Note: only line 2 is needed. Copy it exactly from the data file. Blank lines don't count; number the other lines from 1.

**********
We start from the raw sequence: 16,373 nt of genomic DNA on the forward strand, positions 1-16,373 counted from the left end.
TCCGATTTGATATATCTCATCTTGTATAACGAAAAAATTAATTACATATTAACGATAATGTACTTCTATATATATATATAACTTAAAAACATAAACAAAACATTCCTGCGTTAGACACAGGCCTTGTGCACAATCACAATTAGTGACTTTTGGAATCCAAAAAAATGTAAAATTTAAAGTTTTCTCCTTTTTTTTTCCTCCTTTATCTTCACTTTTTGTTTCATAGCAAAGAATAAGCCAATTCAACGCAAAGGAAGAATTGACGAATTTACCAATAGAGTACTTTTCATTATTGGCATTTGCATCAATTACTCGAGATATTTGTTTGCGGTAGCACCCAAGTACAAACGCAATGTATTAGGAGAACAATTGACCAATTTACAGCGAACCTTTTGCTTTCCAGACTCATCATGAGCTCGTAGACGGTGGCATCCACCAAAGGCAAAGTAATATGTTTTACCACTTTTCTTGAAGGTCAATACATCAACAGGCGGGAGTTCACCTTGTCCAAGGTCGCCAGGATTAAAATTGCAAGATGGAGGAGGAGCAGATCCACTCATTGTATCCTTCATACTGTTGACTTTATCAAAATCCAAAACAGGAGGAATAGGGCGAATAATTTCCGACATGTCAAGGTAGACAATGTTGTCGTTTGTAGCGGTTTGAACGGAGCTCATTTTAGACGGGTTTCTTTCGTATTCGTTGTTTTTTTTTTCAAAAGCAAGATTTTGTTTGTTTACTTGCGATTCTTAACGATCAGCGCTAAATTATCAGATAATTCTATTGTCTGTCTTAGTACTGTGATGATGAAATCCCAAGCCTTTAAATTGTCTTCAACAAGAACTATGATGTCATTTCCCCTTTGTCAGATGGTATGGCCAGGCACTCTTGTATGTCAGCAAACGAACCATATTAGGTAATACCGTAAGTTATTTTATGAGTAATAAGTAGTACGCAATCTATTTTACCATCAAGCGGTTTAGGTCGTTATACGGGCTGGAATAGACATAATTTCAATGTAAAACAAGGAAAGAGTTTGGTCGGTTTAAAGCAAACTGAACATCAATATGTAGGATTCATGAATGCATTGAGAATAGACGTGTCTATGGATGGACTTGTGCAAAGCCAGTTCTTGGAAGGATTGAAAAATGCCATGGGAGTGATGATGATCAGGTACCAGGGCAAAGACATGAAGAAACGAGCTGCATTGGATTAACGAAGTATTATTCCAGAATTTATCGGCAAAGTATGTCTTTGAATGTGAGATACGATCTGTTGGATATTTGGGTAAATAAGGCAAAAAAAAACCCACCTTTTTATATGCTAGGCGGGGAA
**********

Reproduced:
TCCGATTTGATATATCTCATCTTGTATAACGAAAAAATTAATTACATATTAACGATAATGTACTTCTATATATATATATAACTTAAAAACATAAACAAAACATTCCTGCGTTAGACACAGGCCTTGTGCACAATCACAATTAGTGACTTTTGGAATCCAAAAAAATGTAAAATTTAAAGTTTTCTCCTTTTTTTTTCCTCCTTTATCTTCACTTTTTGTTTCATAGCAAAGAATAAGCCAATTCAACGCAAAGGAAGAATTGACGAATTTACCAATAGAGTACTTTTCATTATTGGCATTTGCATCAATTACTCGAGATATTTGTTTGCGGTAGCACCCAAGTACAAACGCAATGTATTAGGAGAACAATTGACCAATTTACAGCGAACCTTTTGCTTTCCAGACTCATCATGAGCTCGTAGACGGTGGCATCCACCAAAGGCAAAGTAATATGTTTTACCACTTTTCTTGAAGGTCAATACATCAACAGGCGGGAGTTCACCTTGTCCAAGGTCGCCAGGATTAAAATTGCAAGATGGAGGAGGAGCAGATCCACTCATTGTATCCTTCATACTGTTGACTTTATCAAAATCCAAAACAGGAGGAATAGGGCGAATAATTTCCGACATGTCAAGGTAGACAATGTTGTCGTTTGTAGCGGTTTGAACGGAGCTCATTTTAGACGGGTTTCTTTCGTATTCGTTGTTTTTTTTTTCAAAAGCAAGATTTTGTTTGTTTACTTGCGATTCTTAACGATCAGCGCTAAATTATCAGATAATTCTATTGTCTGTCTTAGTACTGTGATGATGAAATCCCAAGCCTTTAAATTGTCTTCAACAAGAACTATGATGTCATTTCCCCTTTGTCAGATGGTATGGCCAGGCACTCTTGTATGTCAGCAAACGAACCATATTAGGTAATACCGTAAGTTATTTTATGAGTAATAAGTAGTACGCAATCTATTTTACCATCAAGCGGTTTAGGTCGTTATACGGGCTGGAATAGACATAATTTCAATGTAAAACAAGGAAAGAGTTTGGTCGGTTTAAAGCAAACTGAACATCAATATGTAGGATTCATGAATGCATTGAGAATAGACGTGTCTATGGATGGACTTGTGCAAAGCCAGTTCTTGGAAGGATTGAAAAATGCCATGGGAGTGATGATGATCAGGTACCAGGGCAAAGACATGAAGAAACGAGCTGCATTGGATTAACGAAGTATTATTCCAGAATTTATCGGCAAAGTATGTCTTTGAATGTGAGATACGATCTGTTGGATATTTGGGTAAATAAGGCAAAAAAAAACCCACCTTTTTATATGCTAGGCGGGGAA